The segment managing information 240k (where k=1, 2, . . . , 1) is provided in correspondence to each of the segments 250k. The segment managing information 240k includes information required for writing the data stored in the nonvolatile memory 25 in the disc 23j in case the information stored in the cache 22 or the directory 21 is invalidated (due to failure in power supply, trouble in reading or the like).

Details of the information included in the segment managing information 240k will be described later on.

The directory 21 is realized in the same structure as that shown in FIG. 5A and contains the directory managing information 211 and the slot managing information 210'i. It should however be noted that the slot managing information 210'i contains a pointer indicating the segment of the nonvolatile memory 25 in which those of the data stored in the corresponding slot 220i which are not yet written in the disc 23j are stored.

FIG. 16 shows a structure of the slot managing information table 210'i containing the information of the pointers to the segments 250k. The slot managing information 210'i shown in FIG. 16 differs from the slot managing information 210i shown in FIG. 6 in that the pointer information (segment pointers) 242'i1, 242'i2, . . . , 242'ih to the segments 250k are additionally provided in the case of the former. The number (h) of the segment pointers is given by the following expression:

h=(Cs1 /Csg)+1                                   (1)

where

Cs1 represents the capacity of the slot 220i, and

Csg represents the capacity of the segment 250k.

FIG. 17 shows a structure of the segment managing information table 240k. It should however be noted that there are shown only the information which is necessary for elucidating the present invention. The segment managing information table 240k contains segment number information 243k, idle pointer information 244k and valid address information 245k.

The segment number information 243k serves to indicate which of the segments the segment managing information 240k corresponds to. As described hereinbefore, when the segment managing information and the segments are provided in one-to-one correspondence, the segment number can definitely be determined. In the case of the example shown in FIG. 17, the segment number is k. However, in the case where the segment managing information does not one-to-one correspond to the segments and in particular when the correspondence relation of concern is variable, the information is stored in the areas for storing the segment numbers for indicating the corresponding segments.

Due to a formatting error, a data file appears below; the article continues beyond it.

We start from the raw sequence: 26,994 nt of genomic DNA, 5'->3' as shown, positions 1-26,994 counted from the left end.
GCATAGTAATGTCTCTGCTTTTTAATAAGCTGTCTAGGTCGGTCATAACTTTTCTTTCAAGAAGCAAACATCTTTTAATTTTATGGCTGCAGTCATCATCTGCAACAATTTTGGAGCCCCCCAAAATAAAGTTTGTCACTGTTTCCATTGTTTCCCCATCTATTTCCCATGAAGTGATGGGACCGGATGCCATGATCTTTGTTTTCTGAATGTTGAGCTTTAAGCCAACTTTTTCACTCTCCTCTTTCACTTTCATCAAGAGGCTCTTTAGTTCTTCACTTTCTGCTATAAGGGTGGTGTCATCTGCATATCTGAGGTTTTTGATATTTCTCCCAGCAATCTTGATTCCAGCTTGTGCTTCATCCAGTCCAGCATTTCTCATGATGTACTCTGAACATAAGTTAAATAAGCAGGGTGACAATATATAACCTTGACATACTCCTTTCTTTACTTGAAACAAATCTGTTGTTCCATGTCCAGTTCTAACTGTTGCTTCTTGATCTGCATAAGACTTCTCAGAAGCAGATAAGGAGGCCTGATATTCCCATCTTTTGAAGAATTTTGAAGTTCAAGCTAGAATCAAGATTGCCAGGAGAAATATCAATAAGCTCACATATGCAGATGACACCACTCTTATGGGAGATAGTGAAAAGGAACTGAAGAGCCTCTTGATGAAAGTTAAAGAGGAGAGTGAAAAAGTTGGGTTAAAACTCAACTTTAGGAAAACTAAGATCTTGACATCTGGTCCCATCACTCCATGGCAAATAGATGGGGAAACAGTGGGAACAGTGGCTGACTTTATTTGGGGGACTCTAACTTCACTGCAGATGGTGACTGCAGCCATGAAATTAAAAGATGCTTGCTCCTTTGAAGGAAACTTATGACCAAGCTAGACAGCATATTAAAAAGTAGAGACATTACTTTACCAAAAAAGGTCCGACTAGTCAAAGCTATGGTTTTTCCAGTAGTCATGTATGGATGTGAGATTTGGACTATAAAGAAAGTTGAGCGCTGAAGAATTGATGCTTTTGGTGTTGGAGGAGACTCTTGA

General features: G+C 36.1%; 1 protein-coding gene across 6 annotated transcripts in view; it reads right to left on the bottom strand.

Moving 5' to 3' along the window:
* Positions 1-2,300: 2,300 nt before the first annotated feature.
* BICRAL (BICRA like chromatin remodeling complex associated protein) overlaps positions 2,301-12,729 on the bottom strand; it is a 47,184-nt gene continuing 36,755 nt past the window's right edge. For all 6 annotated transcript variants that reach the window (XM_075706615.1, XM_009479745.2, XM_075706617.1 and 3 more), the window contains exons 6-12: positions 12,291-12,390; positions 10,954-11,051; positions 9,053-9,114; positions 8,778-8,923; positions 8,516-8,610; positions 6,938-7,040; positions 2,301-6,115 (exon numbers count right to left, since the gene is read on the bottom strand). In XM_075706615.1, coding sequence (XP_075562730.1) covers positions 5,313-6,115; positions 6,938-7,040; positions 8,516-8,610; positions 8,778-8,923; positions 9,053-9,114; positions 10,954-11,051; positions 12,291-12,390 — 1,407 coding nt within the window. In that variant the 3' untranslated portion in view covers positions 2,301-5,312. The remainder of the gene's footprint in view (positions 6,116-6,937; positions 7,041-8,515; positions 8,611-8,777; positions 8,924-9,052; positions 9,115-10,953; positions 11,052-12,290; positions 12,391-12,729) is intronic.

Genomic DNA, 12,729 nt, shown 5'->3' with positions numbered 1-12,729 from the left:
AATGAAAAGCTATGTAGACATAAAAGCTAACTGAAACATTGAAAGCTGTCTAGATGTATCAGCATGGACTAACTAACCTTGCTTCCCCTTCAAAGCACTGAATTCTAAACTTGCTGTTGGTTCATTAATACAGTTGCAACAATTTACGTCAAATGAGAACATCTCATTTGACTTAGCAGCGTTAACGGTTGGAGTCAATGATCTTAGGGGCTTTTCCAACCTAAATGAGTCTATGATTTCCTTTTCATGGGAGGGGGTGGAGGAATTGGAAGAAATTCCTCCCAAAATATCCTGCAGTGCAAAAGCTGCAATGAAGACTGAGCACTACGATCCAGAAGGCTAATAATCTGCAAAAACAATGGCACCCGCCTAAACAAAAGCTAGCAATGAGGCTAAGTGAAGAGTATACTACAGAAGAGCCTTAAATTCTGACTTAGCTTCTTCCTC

The blank or idle pointer 244k is used for linking the corresponding segment 250k which is not stored with the write-after data, i.e. which is in the unoccupied state, to other unoccupied segment. The linking method is similar to the unoccupied slot queue (37) managing method described hereinbefore in conjunction with FIG. 1.

The valid address information 245k is used for indicating up to which address from the start address of the corresponding segments 250k the write-after data are stored. In other words, the valid address 245k assumes the value representing the final address up to which the valid data are stored in terms of the relative address from the start address of the segments 250k.

The idle pointer 244k becomes valid when the value of the valid address 245k is "0" (zero). In other words, the value of the idle pointer 244k is of no significance when the valid address 245k assumes other value than "0". Needless to say, when the writing of data stored in the segment 250k to the disc 23j has been completed, the segment 250k is handled as the unoccupied segment.

Next, description is directed to the nonvolatile memory managing information table 241 by reference to FIG. 18. The nonvolatile memory managing information table 241 contains information concerning nonvolatile memory occupying data quantity 251, destage basis time 252, basis time validity flag 253, basis time setting time point 254, upper limit value 255 of a destage basis memory, lower limit value 256 of the destage basis memory and unoccupied segment pointer 257. In this conjunction, the term "destage" is used to mean the transfer of data stored in the nonvolatile memory 25 or the data stored in the cache 22 to the disc 23j.

The information of the nonvolatile memory occupying data quantity 251 indicates the quantity or amount of the write-after data stored in the nonvolatile memory 25. This memory occupying quantity may be expressed in terms of an absolute quantity or alternatively by the ratio of the occupation quantity to the total capacity of the nonvolatile memory 25.